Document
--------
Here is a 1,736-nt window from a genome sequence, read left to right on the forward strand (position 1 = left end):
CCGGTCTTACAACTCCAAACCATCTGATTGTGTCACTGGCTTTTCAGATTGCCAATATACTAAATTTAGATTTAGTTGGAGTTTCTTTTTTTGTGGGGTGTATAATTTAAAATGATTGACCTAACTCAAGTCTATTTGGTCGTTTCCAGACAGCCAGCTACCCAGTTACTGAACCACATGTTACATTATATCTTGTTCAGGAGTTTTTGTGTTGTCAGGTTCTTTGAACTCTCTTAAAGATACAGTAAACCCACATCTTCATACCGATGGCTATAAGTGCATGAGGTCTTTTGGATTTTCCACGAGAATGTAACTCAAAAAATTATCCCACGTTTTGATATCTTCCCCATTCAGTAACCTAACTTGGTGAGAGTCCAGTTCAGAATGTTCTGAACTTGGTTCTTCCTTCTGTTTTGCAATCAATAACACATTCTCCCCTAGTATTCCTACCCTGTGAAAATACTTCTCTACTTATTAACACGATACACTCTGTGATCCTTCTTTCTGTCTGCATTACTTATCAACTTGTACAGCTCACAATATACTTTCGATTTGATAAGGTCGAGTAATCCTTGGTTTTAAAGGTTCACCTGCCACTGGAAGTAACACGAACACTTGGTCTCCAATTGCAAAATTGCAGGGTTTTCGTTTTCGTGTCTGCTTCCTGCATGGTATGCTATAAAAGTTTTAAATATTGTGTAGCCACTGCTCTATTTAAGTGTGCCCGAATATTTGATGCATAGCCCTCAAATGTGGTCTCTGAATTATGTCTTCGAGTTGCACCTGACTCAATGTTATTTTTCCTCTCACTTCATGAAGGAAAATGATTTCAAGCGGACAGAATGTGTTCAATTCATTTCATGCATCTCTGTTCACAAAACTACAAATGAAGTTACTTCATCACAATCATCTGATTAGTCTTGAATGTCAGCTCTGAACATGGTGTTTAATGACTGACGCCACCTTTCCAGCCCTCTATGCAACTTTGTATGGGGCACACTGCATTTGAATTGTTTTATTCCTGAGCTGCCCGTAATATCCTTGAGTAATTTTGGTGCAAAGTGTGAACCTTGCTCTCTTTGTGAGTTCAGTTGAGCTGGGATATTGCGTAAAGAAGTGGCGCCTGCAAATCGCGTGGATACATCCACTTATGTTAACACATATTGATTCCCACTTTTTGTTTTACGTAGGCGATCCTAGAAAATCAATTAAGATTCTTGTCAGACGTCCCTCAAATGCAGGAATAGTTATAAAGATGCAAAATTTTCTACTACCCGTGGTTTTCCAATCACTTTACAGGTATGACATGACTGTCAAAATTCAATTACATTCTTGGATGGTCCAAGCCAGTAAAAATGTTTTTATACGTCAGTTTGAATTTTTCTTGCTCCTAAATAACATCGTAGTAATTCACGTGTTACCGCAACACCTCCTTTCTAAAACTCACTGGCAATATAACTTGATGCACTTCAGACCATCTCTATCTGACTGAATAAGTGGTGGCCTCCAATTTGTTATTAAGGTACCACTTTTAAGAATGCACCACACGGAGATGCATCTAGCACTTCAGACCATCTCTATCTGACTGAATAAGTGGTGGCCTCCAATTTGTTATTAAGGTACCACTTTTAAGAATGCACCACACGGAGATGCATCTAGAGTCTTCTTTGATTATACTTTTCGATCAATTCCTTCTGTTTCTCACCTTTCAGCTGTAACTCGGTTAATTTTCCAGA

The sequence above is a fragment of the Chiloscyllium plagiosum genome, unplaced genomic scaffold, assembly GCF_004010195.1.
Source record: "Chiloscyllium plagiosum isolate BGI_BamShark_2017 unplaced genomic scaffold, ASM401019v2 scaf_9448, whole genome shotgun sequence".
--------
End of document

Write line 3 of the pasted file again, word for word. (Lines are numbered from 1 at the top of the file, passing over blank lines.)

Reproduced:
The sequence above is a fragment of the Chiloscyllium plagiosum genome, unplaced genomic scaffold, assembly GCF_004010195.1.